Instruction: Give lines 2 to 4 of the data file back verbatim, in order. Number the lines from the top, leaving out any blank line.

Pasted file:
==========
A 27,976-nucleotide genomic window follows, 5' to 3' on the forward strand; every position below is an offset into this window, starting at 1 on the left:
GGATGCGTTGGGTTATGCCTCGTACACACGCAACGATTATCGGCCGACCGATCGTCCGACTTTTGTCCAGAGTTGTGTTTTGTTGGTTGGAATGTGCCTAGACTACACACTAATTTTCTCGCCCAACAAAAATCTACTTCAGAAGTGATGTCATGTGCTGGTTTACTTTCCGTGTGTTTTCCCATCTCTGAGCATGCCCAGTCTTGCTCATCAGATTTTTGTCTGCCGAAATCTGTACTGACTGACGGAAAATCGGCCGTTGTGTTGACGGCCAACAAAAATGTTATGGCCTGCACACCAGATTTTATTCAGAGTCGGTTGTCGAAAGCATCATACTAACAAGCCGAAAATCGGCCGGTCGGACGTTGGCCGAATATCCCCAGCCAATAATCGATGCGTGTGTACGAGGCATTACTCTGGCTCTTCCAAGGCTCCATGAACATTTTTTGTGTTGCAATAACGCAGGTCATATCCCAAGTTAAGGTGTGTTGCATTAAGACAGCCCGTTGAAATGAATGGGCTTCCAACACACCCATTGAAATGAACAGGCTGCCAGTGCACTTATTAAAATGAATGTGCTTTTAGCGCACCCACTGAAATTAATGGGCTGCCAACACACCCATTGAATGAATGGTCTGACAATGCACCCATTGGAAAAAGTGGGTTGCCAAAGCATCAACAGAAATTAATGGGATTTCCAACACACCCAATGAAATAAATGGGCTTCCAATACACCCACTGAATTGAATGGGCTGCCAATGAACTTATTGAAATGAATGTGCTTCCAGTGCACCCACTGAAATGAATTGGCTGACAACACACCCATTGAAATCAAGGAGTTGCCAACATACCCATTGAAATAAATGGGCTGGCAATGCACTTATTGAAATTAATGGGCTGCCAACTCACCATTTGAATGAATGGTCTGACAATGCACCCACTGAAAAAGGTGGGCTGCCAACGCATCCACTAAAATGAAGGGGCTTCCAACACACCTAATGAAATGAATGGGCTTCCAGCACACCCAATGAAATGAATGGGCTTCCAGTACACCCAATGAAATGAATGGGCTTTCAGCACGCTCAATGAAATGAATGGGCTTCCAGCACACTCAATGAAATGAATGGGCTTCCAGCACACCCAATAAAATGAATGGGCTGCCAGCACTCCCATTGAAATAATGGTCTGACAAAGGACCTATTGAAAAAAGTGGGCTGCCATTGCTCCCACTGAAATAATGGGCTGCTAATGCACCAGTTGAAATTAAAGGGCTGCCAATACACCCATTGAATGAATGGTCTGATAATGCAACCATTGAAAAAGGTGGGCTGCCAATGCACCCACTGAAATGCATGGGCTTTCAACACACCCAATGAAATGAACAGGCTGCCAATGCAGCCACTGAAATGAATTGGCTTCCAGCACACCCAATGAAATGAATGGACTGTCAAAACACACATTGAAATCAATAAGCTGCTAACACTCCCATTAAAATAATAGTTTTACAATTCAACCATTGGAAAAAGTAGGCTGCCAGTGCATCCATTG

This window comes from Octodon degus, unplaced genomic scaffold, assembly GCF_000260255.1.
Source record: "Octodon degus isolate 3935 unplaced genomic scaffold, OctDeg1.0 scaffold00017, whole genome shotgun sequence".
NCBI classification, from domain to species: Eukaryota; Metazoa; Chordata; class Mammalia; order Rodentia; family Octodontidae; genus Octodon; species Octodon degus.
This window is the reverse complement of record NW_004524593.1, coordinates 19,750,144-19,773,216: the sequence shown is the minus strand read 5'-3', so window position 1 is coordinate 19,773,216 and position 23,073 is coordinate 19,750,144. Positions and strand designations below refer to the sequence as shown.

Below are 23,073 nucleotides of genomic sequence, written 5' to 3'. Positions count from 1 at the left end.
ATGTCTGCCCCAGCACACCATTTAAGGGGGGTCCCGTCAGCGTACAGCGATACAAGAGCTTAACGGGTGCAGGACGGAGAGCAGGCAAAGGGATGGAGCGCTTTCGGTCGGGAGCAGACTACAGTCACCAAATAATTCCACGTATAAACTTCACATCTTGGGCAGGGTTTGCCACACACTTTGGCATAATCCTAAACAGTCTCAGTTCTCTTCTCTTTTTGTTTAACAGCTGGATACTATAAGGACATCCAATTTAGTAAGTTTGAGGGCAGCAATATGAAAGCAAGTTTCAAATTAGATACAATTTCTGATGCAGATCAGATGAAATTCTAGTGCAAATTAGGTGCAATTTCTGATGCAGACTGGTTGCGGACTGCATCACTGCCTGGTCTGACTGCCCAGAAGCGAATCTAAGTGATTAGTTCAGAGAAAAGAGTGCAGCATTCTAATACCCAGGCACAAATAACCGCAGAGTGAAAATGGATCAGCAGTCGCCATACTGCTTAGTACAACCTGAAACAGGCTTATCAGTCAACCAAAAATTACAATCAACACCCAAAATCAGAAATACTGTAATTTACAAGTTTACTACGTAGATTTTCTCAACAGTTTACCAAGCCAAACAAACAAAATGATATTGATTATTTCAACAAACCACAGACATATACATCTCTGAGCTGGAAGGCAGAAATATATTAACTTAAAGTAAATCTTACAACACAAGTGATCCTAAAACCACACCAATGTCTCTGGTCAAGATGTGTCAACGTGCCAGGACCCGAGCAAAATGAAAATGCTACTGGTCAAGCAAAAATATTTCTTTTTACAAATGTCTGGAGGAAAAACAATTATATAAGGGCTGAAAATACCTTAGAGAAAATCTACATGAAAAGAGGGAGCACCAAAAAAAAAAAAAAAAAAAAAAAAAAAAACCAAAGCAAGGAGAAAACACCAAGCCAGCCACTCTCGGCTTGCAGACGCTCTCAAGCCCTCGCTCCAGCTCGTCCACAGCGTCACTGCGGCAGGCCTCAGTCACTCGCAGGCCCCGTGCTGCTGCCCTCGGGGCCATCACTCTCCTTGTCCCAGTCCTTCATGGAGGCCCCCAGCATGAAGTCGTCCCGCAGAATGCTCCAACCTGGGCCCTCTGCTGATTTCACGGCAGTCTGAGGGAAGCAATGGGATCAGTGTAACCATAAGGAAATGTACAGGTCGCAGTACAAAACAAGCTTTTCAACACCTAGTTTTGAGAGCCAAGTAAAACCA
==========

GGATGCGTTGGGTTATGCCTCGTACACACGCAACGATTATCGGCCGACCGATCGTCCGACTTTTGTCCAGAGTTGTGTTTTGTTGGTTGGAATGTGCCTAGACTACACACTAATTTTCTCGCCCAACAAAAATCTACTTCAGAAGTGATGTCATGTGCTGGTTTACTTTCCGTGTGTTTTCCCATCTCTGAGCATGCCCAGTCTTGCTCATCAGATTTTTGTCTGCCGAAATCTGTACTGACTGACGGAAAATCGGCCGTTGTGTTGACGGCCAACAAAAATGTTATGGCCTGCACACCAGATTTTATTCAGAGTCGGTTGTCGAAAGCATCATACTAACAAGCCGAAAATCGGCCGGTCGGACGTTGGCCGAATATCCCCAGCCAATAATCGATGCGTGTGTACGAGGCATTACTCTGGCTCTTCCAAGGCTCCATGAACATTTTTTGTGTTGCAATAACGCAGGTCATATCCCAAGTTAAGGTGTGTTGCATTAAGACAGCCCGTTGAAATGAATGGGCTTCCAACACACCCATTGAAATGAACAGGCTGCCAGTGCACTTATTAAAATGAATGTGCTTTTAGCGCACCCACTGAAATTAATGGGCTGCCAACACACCCATTGAATGAATGGTCTGACAATGCACCCATTGGAAAAAGTGGGTTGCCAAAGCATCAACAGAAATTAATGGGATTTCCAACACACCCAATGAAATAAATGGGCTTCCAATACACCCACTGAATTGAATGGGCTGCCAATGAACTTATTGAAATGAATGTGCTTCCAGTGCACCCACTGAAATGAATTGGCTGACAACACACCCATTGAAATCAAGGAGTTGCCAACATACCCATTGAAATAAATGGGCTGGCAATGCACTTATTGAAATTAATGGGCTGCCAACTCACCATTTGAATGAATGGTCTGACAATGCACCCACTGAAAAAGGTGGGCTGCCAACGCATCCACTAAAATGAAGGGGCTTCCAACACACCTAATGAAATGAATGGGCTTCCAGCACACCCAATGAAATGAATGGGCTTCCAGTACACCCAATGAAATGAATGGGCTTTCAGCACGCTCAATGAAATGAATGGGCTTCCAGCACACTCAATGAAATGAATGGGCTTCCAGCACACCCAATAAAATGAATGGGCTGCCAGCACTCCCATTGAAATAATGGTCTGACAAAGGACCTATTGAAAAAAGTGGGCTGCCATTGCTCCCACTGAAATAATGGGCTGCTAATGCACCAGTTGAAATTAAAGGGCTGCCAATACACCCATTGAATGAATGGTCTGATAATGCAACCATTGAAAAAGGTGGGCTGCCAATGCACCCACTGAAATGCATGGGCTTTCAACACACCCAATGAAATGAACAGGCTGCCAATGCAGCCACTGAAATGAATTGGCTTCCAGCACACCCAATGAAATGAATGGACTGTCAAAACACACATTGAAATCAATAAGCTGCTAACACTCCCATTAAAATAATAGTTTTACAATTCAACCATTGGAAAAAGTAGGCTGCCAGTGCATCCATTG

This window comes from Octodon degus, unplaced genomic scaffold, assembly GCF_000260255.1.
Source record: "Octodon degus isolate 3935 unplaced genomic scaffold, OctDeg1.0 scaffold00017, whole genome shotgun sequence".